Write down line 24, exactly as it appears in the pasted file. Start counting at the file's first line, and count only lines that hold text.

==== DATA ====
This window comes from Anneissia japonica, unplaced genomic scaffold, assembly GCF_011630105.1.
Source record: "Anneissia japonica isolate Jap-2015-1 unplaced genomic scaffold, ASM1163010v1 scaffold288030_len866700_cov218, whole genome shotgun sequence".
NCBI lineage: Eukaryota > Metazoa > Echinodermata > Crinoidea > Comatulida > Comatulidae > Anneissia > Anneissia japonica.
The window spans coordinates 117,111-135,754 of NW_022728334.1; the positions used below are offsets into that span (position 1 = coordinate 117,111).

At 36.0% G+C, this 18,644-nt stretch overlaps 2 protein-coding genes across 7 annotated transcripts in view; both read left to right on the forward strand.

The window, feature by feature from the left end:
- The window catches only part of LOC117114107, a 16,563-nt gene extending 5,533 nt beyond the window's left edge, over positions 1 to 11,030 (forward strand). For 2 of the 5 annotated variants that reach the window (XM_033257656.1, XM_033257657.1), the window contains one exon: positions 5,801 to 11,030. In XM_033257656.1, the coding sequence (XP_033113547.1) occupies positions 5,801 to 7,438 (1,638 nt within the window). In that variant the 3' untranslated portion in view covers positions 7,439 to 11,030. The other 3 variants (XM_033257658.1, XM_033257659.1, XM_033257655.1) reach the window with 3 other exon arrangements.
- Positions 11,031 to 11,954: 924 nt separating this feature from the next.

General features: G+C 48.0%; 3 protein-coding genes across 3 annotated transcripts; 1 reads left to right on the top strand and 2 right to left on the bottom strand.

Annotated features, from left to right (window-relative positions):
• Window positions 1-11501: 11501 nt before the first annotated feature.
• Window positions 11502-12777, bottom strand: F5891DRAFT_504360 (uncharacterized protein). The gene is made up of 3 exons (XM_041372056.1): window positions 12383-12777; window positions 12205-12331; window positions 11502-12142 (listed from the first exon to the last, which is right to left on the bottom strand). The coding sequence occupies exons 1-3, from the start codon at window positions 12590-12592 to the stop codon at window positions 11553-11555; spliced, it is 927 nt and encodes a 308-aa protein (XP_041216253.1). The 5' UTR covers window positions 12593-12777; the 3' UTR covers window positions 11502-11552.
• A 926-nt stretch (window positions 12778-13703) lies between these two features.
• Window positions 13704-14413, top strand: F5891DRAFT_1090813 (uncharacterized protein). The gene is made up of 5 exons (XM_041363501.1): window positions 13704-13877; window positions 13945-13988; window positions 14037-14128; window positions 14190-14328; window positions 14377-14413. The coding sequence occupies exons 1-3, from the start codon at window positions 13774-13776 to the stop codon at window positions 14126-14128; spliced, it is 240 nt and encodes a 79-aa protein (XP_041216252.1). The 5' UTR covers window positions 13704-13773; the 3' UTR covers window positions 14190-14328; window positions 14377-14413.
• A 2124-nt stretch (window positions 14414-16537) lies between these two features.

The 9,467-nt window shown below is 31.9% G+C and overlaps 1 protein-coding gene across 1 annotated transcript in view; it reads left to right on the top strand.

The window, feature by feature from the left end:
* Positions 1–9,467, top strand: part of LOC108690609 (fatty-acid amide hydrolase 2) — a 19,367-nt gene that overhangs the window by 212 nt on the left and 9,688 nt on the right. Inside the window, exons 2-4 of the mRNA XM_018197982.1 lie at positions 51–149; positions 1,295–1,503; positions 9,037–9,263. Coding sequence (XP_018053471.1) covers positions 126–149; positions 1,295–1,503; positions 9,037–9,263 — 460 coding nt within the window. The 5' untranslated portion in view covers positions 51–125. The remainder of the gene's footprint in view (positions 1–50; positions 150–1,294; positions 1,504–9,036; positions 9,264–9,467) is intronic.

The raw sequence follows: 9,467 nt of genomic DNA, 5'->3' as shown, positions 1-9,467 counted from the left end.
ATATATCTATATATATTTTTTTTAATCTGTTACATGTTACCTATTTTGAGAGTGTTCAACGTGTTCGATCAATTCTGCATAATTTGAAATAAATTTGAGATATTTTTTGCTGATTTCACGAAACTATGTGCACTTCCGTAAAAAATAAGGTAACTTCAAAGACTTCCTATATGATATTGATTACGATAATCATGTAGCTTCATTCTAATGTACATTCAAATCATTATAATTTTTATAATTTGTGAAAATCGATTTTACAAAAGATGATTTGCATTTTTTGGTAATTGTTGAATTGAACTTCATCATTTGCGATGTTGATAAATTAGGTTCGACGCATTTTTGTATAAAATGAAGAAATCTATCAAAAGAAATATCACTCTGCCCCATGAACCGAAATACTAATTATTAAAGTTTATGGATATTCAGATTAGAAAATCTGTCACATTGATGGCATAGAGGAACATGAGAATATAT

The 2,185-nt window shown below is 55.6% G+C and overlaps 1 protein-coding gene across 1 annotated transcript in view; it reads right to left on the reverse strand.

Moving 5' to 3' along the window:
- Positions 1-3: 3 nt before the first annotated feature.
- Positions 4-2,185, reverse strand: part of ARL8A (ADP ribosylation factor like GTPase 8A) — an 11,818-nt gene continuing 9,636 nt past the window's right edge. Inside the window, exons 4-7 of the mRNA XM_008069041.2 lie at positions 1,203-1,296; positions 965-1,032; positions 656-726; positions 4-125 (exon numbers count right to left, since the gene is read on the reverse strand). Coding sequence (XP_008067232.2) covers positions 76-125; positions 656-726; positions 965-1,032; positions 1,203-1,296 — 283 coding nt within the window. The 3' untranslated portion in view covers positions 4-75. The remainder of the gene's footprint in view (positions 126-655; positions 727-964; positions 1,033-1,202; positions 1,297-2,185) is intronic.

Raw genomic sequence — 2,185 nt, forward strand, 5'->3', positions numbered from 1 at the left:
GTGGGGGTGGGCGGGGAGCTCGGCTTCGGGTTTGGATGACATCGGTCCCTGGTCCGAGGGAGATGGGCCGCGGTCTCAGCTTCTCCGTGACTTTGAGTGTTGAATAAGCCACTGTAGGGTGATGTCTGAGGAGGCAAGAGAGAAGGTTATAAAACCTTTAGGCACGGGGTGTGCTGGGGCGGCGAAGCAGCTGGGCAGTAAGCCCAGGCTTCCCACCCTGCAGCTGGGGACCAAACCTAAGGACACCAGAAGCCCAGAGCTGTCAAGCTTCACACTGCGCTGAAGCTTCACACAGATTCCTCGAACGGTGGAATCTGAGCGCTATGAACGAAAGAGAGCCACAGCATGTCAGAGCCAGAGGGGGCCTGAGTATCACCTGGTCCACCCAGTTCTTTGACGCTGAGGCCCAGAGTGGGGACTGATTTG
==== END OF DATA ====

- Positions 4-2,185, reverse strand: part of ARL8A (ADP ribosylation factor like GTPase 8A) — an 11,818-nt gene continuing 9,636 nt past the window's right edge. Inside the window, exons 4-7 of the mRNA XM_008069041.2 lie at positions 1,203-1,296; positions 965-1,032; positions 656-726; positions 4-125 (exon numbers count right to left, since the gene is read on the reverse strand). Coding sequence (XP_008067232.2) covers positions 76-125; positions 656-726; positions 965-1,032; positions 1,203-1,296 — 283 coding nt within the window. The 3' untranslated portion in view covers positions 4-75. The remainder of the gene's footprint in view (positions 126-655; positions 727-964; positions 1,033-1,202; positions 1,297-2,185) is intronic.